Lt. Dale P. VanBrunt was born in Trenton in 1916 and attended grade school here. His family moved to Moline, IL in 1941 after Dale enlisted in the US Army Air Corps. He was stationed somewhere in England and was a bombardier on a Flying Fortess, "Mehibtabel the Second." He was reported missing in action following a mission over Germany on Aug. 18, 1943. He was liberated on May 18, 1945. No other additional information was available.
Col. Lee Carl Vance was born on a farm east of Trenton in the Rural Dale area. He enlisted in the US Army in 1916 and served in the Mexican War and WW I. He was an instructor in military science with the University of Georgia in Athens. He was married and was in command of the 20th Cavalry at the time of the fall of Bataan on May 1, 1942. He was liberated in August 1945. No other information was available.
Capt. Marmie R. Watts was born in 1909 in Trenton and attended Trenton schools. He was employed at Hill's Grocery and later at Still's Grocery before moving to Kansas City. His parents both died in Kansas City in 1936. Marmie married, enlisted in the US Army in November 1942 and was sent overseas in November 1944. He was taken prisoner in Germany on Dec. 15, 1944. He was liberated six months later. He died in 1995 in Marceline, MO.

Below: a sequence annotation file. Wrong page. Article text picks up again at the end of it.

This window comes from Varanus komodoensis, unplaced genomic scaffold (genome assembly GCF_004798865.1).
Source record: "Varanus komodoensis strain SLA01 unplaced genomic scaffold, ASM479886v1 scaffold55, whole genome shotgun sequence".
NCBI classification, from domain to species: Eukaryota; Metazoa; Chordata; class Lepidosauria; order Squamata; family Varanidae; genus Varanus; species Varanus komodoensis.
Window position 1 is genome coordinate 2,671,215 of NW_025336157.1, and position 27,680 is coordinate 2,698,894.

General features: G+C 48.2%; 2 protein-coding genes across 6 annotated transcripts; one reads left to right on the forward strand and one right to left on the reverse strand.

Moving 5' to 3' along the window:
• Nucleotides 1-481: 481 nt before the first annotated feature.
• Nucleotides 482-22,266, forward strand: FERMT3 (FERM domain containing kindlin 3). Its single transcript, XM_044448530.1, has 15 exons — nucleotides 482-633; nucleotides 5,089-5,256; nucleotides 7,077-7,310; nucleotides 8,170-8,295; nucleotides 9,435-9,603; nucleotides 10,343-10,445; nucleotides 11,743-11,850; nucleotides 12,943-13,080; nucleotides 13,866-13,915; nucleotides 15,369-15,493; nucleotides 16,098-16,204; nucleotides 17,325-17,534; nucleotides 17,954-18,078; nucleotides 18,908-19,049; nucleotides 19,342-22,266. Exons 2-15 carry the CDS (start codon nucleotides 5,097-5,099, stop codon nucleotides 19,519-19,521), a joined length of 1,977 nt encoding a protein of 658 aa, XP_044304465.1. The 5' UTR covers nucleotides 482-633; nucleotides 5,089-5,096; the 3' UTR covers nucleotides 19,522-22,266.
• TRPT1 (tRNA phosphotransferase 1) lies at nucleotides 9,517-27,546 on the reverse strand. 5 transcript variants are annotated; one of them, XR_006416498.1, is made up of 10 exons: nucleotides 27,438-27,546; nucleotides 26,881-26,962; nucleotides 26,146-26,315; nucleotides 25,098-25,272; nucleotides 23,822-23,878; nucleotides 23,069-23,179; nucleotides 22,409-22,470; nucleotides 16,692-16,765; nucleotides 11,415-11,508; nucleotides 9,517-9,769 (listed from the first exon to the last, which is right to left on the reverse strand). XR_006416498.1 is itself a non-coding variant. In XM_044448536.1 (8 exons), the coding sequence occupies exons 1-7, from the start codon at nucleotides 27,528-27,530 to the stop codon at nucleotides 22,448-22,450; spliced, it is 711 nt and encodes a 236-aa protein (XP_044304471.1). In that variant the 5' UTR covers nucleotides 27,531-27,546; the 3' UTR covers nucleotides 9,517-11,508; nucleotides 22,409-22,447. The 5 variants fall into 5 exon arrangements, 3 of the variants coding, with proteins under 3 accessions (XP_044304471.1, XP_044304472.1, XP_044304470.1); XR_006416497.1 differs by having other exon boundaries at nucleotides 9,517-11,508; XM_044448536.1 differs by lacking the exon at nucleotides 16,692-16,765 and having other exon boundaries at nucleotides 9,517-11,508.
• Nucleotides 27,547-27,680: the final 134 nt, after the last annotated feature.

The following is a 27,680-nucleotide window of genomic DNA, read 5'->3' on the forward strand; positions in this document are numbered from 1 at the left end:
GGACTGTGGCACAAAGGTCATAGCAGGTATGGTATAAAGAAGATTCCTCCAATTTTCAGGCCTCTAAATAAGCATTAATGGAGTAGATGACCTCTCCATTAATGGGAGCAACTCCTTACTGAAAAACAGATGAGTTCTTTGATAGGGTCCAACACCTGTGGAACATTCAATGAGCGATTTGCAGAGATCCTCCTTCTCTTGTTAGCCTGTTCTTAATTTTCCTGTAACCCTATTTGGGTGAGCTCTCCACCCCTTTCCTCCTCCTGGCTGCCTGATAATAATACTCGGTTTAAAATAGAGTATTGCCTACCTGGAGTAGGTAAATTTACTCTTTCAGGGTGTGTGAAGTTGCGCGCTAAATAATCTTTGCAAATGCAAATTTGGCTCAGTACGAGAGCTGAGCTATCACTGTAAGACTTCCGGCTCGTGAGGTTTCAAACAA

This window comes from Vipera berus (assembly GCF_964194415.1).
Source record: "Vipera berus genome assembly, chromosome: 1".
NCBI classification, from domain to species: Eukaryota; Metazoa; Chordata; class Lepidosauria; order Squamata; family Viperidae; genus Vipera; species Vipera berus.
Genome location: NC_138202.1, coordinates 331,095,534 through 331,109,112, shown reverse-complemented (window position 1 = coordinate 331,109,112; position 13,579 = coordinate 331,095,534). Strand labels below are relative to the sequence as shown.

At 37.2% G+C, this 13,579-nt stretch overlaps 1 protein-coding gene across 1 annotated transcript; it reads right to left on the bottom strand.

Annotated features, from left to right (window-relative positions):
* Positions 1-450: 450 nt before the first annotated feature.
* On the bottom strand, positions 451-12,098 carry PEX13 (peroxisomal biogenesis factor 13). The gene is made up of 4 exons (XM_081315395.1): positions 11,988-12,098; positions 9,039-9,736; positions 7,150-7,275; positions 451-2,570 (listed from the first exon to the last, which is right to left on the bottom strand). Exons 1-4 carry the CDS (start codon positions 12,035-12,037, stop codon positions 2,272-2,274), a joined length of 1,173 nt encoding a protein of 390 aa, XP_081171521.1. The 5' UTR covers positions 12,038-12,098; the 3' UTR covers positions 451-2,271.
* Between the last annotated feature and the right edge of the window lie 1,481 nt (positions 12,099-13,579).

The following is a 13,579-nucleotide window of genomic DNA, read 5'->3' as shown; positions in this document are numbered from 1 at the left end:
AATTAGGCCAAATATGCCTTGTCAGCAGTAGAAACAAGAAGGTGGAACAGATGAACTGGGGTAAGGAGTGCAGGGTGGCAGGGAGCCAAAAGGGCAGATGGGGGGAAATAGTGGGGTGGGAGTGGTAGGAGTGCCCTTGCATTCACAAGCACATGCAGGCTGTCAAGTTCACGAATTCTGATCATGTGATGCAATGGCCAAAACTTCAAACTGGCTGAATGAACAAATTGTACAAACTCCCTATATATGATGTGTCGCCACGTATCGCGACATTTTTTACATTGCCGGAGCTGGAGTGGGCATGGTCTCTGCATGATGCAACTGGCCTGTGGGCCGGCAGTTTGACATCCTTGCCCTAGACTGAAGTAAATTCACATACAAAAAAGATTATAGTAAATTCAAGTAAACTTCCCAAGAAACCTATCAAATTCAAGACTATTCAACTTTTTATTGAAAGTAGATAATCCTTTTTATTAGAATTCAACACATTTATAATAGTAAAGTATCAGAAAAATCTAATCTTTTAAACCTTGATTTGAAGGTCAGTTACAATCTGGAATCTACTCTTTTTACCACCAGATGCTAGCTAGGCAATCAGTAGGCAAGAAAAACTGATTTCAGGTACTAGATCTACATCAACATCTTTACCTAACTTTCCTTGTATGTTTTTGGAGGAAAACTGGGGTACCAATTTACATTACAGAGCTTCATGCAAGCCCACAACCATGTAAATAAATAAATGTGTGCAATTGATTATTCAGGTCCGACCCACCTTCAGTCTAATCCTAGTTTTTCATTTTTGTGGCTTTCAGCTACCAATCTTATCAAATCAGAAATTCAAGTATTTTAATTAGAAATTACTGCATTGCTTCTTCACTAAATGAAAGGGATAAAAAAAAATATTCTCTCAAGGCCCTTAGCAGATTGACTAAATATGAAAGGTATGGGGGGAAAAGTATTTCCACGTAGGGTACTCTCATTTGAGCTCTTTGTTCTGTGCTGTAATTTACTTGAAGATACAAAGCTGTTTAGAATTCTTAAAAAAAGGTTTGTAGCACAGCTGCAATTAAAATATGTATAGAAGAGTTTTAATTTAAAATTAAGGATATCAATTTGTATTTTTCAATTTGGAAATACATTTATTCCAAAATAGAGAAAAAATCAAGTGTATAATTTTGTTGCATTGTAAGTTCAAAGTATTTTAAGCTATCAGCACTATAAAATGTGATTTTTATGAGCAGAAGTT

Staff Sgt. Ronald R. Wilson was born in 1921 near Spickard and attended rural schools. On Jan. 17, 1942, he married Mary Cathern Obermeyer of Princeton. He was inducted into service in July 1944 and was serving with Patton's Army in Germany when reported missing in action on March 3, 1945. After being a prisoner for 27 days, he was released from captivity by the advancing American Army. He also served in the Korean Conflict from Sept. 27, 1950 to May 3, 1951. He and Mary were the parents of four sons and two daughters. He died Oct. 8, 1990 at the age of 69 and is buried in the Spickard Masonic Cemetery.